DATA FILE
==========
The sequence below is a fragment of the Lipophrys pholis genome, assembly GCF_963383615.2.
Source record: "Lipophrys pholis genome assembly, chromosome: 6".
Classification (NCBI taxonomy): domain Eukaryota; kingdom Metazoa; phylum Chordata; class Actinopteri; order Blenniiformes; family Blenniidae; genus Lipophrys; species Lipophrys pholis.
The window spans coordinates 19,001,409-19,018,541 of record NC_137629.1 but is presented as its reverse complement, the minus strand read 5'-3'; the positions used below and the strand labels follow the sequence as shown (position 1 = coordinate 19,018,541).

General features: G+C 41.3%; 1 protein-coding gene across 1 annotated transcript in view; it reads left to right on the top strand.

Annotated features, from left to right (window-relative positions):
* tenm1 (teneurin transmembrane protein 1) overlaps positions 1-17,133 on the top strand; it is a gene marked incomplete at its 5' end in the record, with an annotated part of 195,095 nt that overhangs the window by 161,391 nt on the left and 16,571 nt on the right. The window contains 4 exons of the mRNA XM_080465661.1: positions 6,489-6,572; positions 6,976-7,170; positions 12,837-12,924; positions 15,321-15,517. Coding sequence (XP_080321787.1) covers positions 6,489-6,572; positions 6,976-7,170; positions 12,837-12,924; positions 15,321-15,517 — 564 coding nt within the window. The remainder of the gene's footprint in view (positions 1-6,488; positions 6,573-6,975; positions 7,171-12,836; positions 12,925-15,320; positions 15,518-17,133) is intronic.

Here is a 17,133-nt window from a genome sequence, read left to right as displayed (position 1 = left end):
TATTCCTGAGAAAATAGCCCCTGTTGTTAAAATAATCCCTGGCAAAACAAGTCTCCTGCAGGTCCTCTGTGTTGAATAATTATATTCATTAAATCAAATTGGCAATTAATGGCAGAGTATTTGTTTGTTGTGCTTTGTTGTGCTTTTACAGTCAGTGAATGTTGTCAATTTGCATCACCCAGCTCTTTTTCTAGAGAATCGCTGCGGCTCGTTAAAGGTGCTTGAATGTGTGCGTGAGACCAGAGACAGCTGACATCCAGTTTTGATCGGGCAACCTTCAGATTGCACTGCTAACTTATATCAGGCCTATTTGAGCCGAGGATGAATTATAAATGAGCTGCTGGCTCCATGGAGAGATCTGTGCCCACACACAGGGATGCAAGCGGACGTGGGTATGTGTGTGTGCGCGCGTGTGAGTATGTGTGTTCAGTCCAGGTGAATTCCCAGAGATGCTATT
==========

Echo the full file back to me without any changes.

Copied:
The sequence below is a fragment of the Lipophrys pholis genome, assembly GCF_963383615.2.
Source record: "Lipophrys pholis genome assembly, chromosome: 6".
Classification (NCBI taxonomy): domain Eukaryota; kingdom Metazoa; phylum Chordata; class Actinopteri; order Blenniiformes; family Blenniidae; genus Lipophrys; species Lipophrys pholis.
The window spans coordinates 19,001,409-19,018,541 of record NC_137629.1 but is presented as its reverse complement, the minus strand read 5'-3'; the positions used below and the strand labels follow the sequence as shown (position 1 = coordinate 19,018,541).

General features: G+C 41.3%; 1 protein-coding gene across 1 annotated transcript in view; it reads left to right on the top strand.

Annotated features, from left to right (window-relative positions):
* tenm1 (teneurin transmembrane protein 1) overlaps positions 1-17,133 on the top strand; it is a gene marked incomplete at its 5' end in the record, with an annotated part of 195,095 nt that overhangs the window by 161,391 nt on the left and 16,571 nt on the right. The window contains 4 exons of the mRNA XM_080465661.1: positions 6,489-6,572; positions 6,976-7,170; positions 12,837-12,924; positions 15,321-15,517. Coding sequence (XP_080321787.1) covers positions 6,489-6,572; positions 6,976-7,170; positions 12,837-12,924; positions 15,321-15,517 — 564 coding nt within the window. The remainder of the gene's footprint in view (positions 1-6,488; positions 6,573-6,975; positions 7,171-12,836; positions 12,925-15,320; positions 15,518-17,133) is intronic.

Here is a 17,133-nt window from a genome sequence, read left to right as displayed (position 1 = left end):
TATTCCTGAGAAAATAGCCCCTGTTGTTAAAATAATCCCTGGCAAAACAAGTCTCCTGCAGGTCCTCTGTGTTGAATAATTATATTCATTAAATCAAATTGGCAATTAATGGCAGAGTATTTGTTTGTTGTGCTTTGTTGTGCTTTTACAGTCAGTGAATGTTGTCAATTTGCATCACCCAGCTCTTTTTCTAGAGAATCGCTGCGGCTCGTTAAAGGTGCTTGAATGTGTGCGTGAGACCAGAGACAGCTGACATCCAGTTTTGATCGGGCAACCTTCAGATTGCACTGCTAACTTATATCAGGCCTATTTGAGCCGAGGATGAATTATAAATGAGCTGCTGGCTCCATGGAGAGATCTGTGCCCACACACAGGGATGCAAGCGGACGTGGGTATGTGTGTGTGCGCGCGTGTGAGTATGTGTGTTCAGTCCAGGTGAATTCCCAGAGATGCTATT